Review: A Christmas Carol at WolfPack Theatre Company

TheatreBloom rating:

A Christmas Carol by Charles Dickens is a staple during the holiday season and many theatre companies all over the world are cashing in on it with traditional productions as well as new adaptations. Directed and Adapted by William Leary with Music Direction by Lauren Giglio, this new adaptation produced by the Wolfpack Theatre Company out of St. John’s Evangelical Lutheran Church in Prince George’s County is set in present day at a homeless shelter operating in a church. The adaptation keeps the traditional lessons taught to Ebenezer Scrooge such as compassion, empathy, and love but also touches on current issues such as homelessness and affordable health care. This new very faith-based twist on this timeless story was not just interesting but compelling.

ACCLOGOAmanda N. Gunther | TheatreBloom

Walking into St. John’s Evangelical Lutheran Church, I knew I was walking into a theatre that was the epitome of community theatre with an emphasis on the word community. Wolfpack Theatre is so dedicated to the community, each production benefits a local charity and A Christmas Carol will benefit Community Crisis Services and The Warm Nights Shelter Program, which is also incorporated and mentioned repeatedly in the script. As for the folks volunteering their time for The Wolfpack Theatre Company, there was a certain pride on the faces of those involved and they were genuinely happy to be there, not because they wanted to be noticed or be acclaimed for their actions, but because they just wanted to be involved and help their community.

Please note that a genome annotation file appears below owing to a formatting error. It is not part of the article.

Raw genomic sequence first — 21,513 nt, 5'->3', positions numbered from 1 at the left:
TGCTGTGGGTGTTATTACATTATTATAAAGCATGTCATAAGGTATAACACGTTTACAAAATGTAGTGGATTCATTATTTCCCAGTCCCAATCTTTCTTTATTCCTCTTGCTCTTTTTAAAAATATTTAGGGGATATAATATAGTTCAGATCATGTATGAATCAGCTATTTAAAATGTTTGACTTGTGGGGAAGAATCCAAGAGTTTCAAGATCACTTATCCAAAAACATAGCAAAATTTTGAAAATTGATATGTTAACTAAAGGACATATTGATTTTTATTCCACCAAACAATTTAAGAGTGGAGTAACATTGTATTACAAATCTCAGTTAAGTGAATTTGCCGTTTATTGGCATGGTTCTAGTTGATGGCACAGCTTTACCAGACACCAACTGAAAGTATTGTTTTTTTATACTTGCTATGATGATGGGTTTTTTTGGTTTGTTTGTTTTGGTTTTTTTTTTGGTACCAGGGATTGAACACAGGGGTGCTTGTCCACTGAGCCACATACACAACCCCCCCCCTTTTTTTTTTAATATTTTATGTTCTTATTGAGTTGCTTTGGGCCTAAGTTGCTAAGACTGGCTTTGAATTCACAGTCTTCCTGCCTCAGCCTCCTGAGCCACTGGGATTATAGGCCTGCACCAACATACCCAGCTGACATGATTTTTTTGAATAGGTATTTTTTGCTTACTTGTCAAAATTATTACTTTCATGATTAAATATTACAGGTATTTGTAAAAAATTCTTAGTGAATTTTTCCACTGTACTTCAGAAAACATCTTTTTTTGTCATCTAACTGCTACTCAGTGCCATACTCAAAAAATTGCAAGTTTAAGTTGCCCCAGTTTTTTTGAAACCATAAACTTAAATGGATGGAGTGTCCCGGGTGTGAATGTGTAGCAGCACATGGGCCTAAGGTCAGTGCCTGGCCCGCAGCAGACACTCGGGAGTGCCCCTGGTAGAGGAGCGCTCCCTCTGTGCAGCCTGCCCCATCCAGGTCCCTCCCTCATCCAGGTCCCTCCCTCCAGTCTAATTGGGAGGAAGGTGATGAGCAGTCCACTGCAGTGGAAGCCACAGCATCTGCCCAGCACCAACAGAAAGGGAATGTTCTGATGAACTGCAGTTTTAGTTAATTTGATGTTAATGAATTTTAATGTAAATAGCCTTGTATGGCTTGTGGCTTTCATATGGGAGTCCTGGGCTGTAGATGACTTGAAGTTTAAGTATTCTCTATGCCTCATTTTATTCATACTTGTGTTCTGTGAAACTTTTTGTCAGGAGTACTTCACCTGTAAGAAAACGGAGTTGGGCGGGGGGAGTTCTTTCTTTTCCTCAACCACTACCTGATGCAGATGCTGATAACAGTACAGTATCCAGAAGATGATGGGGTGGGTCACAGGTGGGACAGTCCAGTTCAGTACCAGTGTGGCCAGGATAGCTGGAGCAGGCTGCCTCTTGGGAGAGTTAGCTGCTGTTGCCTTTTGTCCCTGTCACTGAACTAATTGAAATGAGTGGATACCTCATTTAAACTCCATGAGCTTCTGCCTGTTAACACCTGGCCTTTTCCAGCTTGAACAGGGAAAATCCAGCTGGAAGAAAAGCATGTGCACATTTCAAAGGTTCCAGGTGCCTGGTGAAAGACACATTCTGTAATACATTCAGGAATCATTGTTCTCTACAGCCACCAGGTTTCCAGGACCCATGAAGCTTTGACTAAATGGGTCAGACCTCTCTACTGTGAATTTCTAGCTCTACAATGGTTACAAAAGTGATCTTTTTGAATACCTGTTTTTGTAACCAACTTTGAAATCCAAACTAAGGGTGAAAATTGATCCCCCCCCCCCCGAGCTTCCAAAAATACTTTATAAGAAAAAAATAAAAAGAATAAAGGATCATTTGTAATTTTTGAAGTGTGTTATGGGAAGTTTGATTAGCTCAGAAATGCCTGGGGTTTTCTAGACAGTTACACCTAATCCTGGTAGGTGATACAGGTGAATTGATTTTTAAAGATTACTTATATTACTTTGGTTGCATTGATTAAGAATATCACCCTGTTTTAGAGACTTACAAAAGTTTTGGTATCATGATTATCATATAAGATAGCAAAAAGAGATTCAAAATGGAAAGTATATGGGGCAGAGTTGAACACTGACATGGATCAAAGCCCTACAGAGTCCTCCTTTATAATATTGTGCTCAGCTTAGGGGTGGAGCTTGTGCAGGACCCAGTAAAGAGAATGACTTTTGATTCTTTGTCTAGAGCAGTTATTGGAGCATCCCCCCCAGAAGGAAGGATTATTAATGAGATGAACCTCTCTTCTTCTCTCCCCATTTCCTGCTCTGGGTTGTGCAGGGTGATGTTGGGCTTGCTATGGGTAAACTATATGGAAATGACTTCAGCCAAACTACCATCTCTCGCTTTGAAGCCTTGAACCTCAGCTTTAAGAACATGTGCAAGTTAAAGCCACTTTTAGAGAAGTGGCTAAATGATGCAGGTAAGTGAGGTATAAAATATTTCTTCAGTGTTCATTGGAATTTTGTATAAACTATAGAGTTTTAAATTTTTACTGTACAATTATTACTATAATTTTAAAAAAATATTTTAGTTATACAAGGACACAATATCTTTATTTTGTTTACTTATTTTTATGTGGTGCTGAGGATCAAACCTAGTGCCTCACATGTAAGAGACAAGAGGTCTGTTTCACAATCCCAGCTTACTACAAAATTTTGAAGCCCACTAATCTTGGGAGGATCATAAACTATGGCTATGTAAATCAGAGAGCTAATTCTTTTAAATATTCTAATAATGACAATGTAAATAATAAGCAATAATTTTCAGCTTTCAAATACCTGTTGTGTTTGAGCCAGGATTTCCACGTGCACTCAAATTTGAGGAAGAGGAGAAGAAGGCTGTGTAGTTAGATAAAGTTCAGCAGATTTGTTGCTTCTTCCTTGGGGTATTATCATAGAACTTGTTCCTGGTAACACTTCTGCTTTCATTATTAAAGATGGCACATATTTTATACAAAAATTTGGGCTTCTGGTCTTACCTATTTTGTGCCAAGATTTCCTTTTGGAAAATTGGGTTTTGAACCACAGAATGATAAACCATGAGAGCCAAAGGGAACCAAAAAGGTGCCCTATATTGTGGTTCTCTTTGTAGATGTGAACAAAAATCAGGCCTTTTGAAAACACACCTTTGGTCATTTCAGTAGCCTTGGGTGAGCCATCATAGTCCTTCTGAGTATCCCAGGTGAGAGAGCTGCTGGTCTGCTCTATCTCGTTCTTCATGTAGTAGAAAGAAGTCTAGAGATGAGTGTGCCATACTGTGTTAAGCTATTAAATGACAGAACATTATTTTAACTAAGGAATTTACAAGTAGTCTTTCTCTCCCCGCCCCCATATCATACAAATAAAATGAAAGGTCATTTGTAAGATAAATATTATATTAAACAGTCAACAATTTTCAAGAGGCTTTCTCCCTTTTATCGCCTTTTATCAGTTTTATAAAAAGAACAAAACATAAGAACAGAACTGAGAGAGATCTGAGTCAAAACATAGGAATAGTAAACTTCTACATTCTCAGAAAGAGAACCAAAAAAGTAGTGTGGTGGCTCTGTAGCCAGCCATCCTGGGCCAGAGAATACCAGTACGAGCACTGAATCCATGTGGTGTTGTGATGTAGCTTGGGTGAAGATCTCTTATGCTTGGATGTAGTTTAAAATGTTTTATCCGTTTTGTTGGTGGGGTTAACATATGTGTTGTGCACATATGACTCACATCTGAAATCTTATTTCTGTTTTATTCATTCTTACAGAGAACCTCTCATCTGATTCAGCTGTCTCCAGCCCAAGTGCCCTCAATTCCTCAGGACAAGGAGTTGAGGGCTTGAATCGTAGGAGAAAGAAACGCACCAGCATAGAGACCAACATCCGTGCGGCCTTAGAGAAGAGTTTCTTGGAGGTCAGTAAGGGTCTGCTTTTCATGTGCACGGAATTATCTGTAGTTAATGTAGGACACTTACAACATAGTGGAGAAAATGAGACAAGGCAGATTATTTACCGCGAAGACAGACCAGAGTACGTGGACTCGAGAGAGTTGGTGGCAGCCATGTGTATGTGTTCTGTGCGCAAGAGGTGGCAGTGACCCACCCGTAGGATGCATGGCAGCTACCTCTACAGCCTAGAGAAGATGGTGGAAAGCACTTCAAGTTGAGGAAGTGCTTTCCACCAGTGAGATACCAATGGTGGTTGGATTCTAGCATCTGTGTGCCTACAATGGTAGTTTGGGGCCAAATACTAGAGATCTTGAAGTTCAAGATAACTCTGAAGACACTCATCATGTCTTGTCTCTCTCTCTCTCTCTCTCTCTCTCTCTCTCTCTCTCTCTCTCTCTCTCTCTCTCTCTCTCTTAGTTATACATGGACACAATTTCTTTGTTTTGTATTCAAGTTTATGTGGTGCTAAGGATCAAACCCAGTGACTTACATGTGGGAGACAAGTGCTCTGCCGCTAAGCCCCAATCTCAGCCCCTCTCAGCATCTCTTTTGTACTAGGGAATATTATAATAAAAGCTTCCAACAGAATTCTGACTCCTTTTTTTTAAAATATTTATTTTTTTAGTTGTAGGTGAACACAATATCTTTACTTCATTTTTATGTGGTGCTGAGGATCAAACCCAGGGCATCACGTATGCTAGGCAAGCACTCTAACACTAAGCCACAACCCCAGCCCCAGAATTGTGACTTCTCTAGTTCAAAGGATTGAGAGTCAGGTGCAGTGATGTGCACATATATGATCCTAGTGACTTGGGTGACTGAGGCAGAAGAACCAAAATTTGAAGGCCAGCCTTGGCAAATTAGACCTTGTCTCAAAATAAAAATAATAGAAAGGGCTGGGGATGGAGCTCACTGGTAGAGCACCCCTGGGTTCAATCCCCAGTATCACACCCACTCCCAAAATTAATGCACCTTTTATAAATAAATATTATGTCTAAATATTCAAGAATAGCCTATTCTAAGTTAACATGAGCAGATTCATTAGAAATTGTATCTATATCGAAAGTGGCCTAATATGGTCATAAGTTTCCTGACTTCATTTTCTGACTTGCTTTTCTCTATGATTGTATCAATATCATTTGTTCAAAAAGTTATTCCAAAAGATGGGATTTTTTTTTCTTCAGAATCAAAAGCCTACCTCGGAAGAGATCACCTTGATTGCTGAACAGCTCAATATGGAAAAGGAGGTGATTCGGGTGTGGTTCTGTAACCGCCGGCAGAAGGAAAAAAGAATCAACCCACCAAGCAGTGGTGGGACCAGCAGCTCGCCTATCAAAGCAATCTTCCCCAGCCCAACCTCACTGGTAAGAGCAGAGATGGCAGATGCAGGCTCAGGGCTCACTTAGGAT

The entire cast was impressive from the opening song, “Sing We Now of Christmas,” with strong voices and harmonies that could rival any larger theatre company and, what’s more, most of the numbers were performed a cappella which makes it a bit more impressive. Speaking of a cappella, I was a bit surprised by the brave choice of having most songs performed with no accompaniment but there was only one keyboard, and the keyboardist, Caitlin Chamberlain, was pulling double duty, accompanying an occasional song while taking on the role of Holly— a part which she stepped into only a couple of days before (causing her to carry her phone to read the script but, phone carrying aside,) she gave a commendable performance. As this production was being performed in the sanctuary of a church, the sets were minimal but appropriate and enough for the audience to follow along and know where each scene was taking place.